Next, let’s look at broccoli. Those 750 calories of broccoli make up 21 cups and contain 67 grams of fiber, far more than the average American eats. That amount of broccoli only contains about 1.5 teaspoons of sugar; the rest of the carbohydrates are the low-glycemic, slowly absorbed type found in all non-starchy vegetables.

Now, if you ate those 21 cups of broccoli (highly unlikely!), they contain so much fiber that very few of the calories would actually get absorbed. There’d be no blood sugar or insulin spike, no fatty liver, and no hormonal chaos.

Your stomach would signal your brain that you were full. That addiction reward center in the brain would not become triggered. You’d also get many extra benefits that optimize metabolism, lower cholesterol, reduce inflammation, and boost detoxification.

Broccoli’s phytonutrients (glucosinolates) boost your liver’s ability to detoxify environmental chemicals, and the flavonoid kaempferol is powerfully anti-inflammatory. Broccoli also contains high levels of vitamin C and folate, which protect against cancer and heart disease. The glucosinolates and sulphorophanes in broccoli change the expression of your genes to help balance your sex hormones, reducing breast and other cancers.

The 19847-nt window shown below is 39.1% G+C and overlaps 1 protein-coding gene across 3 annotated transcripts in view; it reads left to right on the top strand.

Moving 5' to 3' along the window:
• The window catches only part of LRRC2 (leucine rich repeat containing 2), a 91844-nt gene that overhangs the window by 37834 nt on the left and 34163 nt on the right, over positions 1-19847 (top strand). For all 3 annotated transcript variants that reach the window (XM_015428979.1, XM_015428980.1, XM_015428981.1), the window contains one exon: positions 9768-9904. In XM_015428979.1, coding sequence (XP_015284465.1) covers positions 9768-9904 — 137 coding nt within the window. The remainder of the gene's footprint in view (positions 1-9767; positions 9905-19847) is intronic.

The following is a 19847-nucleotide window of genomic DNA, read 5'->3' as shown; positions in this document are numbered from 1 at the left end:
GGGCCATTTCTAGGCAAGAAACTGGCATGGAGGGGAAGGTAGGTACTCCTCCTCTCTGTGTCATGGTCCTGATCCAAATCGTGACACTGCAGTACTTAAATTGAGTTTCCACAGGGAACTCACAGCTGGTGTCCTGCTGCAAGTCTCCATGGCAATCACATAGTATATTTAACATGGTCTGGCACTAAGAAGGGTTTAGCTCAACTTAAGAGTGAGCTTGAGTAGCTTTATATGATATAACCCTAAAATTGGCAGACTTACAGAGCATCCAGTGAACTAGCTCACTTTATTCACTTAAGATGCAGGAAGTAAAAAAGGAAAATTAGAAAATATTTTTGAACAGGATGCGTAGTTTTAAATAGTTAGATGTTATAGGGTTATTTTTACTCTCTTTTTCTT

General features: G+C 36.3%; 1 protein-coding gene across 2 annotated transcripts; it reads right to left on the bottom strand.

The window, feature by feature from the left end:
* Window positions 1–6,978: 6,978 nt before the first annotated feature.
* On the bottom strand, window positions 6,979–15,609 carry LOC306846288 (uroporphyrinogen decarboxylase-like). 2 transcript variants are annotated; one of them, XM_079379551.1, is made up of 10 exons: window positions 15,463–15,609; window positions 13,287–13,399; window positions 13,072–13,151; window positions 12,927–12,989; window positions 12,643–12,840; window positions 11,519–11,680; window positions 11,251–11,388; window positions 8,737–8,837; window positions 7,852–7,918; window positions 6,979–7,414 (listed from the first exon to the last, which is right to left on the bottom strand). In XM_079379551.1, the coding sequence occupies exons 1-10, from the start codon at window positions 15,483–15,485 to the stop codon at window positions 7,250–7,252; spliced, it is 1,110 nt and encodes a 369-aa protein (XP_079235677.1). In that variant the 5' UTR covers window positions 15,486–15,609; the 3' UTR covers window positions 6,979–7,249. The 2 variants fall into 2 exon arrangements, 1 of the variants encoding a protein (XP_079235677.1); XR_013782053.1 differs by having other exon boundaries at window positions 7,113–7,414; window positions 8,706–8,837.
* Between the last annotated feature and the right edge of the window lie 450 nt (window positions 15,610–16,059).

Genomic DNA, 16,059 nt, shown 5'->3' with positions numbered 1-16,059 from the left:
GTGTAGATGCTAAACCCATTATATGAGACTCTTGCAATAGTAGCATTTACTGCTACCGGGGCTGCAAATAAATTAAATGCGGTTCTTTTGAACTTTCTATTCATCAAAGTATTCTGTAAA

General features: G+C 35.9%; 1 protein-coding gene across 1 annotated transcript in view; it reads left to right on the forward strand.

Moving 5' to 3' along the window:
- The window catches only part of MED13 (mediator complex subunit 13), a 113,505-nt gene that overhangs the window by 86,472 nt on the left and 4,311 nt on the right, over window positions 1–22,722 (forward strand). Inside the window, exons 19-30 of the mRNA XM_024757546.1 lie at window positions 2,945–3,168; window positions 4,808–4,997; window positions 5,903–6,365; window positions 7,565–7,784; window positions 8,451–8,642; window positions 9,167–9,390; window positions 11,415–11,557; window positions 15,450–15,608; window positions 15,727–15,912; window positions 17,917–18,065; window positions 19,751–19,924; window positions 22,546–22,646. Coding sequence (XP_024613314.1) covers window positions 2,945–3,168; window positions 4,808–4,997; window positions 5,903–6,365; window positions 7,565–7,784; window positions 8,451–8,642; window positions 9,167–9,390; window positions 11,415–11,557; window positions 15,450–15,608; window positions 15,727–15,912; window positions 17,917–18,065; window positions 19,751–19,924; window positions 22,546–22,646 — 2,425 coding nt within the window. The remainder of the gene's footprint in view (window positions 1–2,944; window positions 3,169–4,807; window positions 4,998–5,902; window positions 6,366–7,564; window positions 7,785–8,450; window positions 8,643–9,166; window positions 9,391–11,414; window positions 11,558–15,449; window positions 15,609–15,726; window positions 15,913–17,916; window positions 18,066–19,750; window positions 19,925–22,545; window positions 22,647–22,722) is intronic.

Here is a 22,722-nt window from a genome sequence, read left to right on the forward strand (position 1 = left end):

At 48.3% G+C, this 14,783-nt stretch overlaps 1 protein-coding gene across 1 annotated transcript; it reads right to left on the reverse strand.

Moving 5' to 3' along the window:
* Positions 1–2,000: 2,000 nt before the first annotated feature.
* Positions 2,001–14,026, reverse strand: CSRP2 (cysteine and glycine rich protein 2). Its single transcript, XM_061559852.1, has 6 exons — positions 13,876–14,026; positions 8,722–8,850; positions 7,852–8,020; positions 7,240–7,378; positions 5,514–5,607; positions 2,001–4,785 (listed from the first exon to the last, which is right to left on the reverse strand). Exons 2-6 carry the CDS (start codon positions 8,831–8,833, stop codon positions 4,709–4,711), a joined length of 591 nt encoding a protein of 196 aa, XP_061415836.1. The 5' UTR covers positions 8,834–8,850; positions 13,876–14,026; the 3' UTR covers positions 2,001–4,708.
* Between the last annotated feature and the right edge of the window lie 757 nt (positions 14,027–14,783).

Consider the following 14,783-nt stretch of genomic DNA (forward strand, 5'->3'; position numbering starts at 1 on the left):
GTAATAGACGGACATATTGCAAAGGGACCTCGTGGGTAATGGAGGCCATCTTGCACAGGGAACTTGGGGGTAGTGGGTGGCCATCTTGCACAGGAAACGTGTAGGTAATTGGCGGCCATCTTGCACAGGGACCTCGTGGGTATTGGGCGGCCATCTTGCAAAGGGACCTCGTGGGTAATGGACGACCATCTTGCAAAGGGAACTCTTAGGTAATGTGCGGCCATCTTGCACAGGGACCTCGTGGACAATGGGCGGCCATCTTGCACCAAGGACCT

So you see, food is more than calories; it is information. Every bite of food you eat broadcasts a set of coded instructions to your body that can create either health or disease.

So what will it be, a Double Gulp or a big bunch of broccoli?

Studies Prove a Calorie is not a Calorie

Science shows calories are not created equal. One study published in the Journal of the American Medical Association found low-protein diets mean you store bad fat around your organs including the liver, kidneys, and pancreas. High-protein diets, on the other hand, add muscle and increase your resting metabolism and muscle mass. Since muscle burns seven times as many calories as fat, that’s a good thing.

Researchers in this study observed volunteers in a hospital ward for 12 weeks. They controlled everything they ate and did. Everyone overate about 1,000 calories a day, either as protein or carbs.

The low-protein group lost 1.5 pounds of muscle and gained 7.5 pounds of fat. The high protein group gained 6.3 pounds of metabolically active muscle.